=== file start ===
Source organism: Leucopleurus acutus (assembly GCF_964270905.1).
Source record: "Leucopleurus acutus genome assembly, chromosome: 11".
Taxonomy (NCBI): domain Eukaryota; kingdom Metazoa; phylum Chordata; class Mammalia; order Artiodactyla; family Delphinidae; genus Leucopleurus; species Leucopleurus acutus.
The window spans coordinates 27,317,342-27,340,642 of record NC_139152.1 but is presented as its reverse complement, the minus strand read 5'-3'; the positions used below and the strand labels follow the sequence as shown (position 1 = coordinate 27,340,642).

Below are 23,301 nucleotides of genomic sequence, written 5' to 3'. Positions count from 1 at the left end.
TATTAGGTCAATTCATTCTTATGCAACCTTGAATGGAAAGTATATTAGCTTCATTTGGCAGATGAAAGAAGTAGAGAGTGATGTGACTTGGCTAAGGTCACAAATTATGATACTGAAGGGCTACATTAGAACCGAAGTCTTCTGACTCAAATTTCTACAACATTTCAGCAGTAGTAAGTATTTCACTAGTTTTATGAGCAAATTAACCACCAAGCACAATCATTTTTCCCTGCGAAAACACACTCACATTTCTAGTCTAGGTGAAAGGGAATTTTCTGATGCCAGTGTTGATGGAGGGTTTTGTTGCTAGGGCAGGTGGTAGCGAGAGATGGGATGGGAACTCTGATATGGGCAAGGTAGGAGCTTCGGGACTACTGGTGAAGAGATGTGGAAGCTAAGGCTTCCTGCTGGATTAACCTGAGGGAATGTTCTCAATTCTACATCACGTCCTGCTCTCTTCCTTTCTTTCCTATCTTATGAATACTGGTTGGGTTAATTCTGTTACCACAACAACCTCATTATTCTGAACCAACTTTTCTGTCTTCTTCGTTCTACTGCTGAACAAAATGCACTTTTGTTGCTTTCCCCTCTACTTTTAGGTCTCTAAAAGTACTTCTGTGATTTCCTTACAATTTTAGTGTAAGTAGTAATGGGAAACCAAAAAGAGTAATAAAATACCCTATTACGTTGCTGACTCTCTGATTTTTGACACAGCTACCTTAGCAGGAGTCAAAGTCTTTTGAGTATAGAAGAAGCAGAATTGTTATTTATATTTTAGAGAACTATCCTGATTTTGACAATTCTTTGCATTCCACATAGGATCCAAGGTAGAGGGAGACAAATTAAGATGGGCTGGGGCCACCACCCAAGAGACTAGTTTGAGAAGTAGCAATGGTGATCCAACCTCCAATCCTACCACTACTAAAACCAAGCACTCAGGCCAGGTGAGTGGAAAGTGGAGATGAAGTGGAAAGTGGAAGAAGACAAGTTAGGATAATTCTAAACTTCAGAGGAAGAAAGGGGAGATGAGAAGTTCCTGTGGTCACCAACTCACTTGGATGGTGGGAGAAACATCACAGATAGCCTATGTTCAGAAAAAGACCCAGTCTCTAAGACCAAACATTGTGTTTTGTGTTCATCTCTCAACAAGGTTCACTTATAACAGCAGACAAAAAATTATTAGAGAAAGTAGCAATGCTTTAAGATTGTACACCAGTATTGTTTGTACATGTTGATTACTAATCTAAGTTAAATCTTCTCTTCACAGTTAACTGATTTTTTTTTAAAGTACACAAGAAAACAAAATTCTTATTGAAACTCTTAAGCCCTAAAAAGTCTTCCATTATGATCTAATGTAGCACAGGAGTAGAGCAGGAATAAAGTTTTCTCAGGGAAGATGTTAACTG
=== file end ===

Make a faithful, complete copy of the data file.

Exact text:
Source organism: Leucopleurus acutus (assembly GCF_964270905.1).
Source record: "Leucopleurus acutus genome assembly, chromosome: 11".
Taxonomy (NCBI): domain Eukaryota; kingdom Metazoa; phylum Chordata; class Mammalia; order Artiodactyla; family Delphinidae; genus Leucopleurus; species Leucopleurus acutus.
The window spans coordinates 27,317,342-27,340,642 of record NC_139152.1 but is presented as its reverse complement, the minus strand read 5'-3'; the positions used below and the strand labels follow the sequence as shown (position 1 = coordinate 27,340,642).

Below are 23,301 nucleotides of genomic sequence, written 5' to 3'. Positions count from 1 at the left end.
TATTAGGTCAATTCATTCTTATGCAACCTTGAATGGAAAGTATATTAGCTTCATTTGGCAGATGAAAGAAGTAGAGAGTGATGTGACTTGGCTAAGGTCACAAATTATGATACTGAAGGGCTACATTAGAACCGAAGTCTTCTGACTCAAATTTCTACAACATTTCAGCAGTAGTAAGTATTTCACTAGTTTTATGAGCAAATTAACCACCAAGCACAATCATTTTTCCCTGCGAAAACACACTCACATTTCTAGTCTAGGTGAAAGGGAATTTTCTGATGCCAGTGTTGATGGAGGGTTTTGTTGCTAGGGCAGGTGGTAGCGAGAGATGGGATGGGAACTCTGATATGGGCAAGGTAGGAGCTTCGGGACTACTGGTGAAGAGATGTGGAAGCTAAGGCTTCCTGCTGGATTAACCTGAGGGAATGTTCTCAATTCTACATCACGTCCTGCTCTCTTCCTTTCTTTCCTATCTTATGAATACTGGTTGGGTTAATTCTGTTACCACAACAACCTCATTATTCTGAACCAACTTTTCTGTCTTCTTCGTTCTACTGCTGAACAAAATGCACTTTTGTTGCTTTCCCCTCTACTTTTAGGTCTCTAAAAGTACTTCTGTGATTTCCTTACAATTTTAGTGTAAGTAGTAATGGGAAACCAAAAAGAGTAATAAAATACCCTATTACGTTGCTGACTCTCTGATTTTTGACACAGCTACCTTAGCAGGAGTCAAAGTCTTTTGAGTATAGAAGAAGCAGAATTGTTATTTATATTTTAGAGAACTATCCTGATTTTGACAATTCTTTGCATTCCACATAGGATCCAAGGTAGAGGGAGACAAATTAAGATGGGCTGGGGCCACCACCCAAGAGACTAGTTTGAGAAGTAGCAATGGTGATCCAACCTCCAATCCTACCACTACTAAAACCAAGCACTCAGGCCAGGTGAGTGGAAAGTGGAGATGAAGTGGAAAGTGGAAGAAGACAAGTTAGGATAATTCTAAACTTCAGAGGAAGAAAGGGGAGATGAGAAGTTCCTGTGGTCACCAACTCACTTGGATGGTGGGAGAAACATCACAGATAGCCTATGTTCAGAAAAAGACCCAGTCTCTAAGACCAAACATTGTGTTTTGTGTTCATCTCTCAACAAGGTTCACTTATAACAGCAGACAAAAAATTATTAGAGAAAGTAGCAATGCTTTAAGATTGTACACCAGTATTGTTTGTACATGTTGATTACTAATCTAAGTTAAATCTTCTCTTCACAGTTAACTGATTTTTTTTTAAAGTACACAAGAAAACAAAATTCTTATTGAAACTCTTAAGCCCTAAAAAGTCTTCCATTATGATCTAATGTAGCACAGGAGTAGAGCAGGAATAAAGTTTTCTCAGGGAAGATGTTAACTG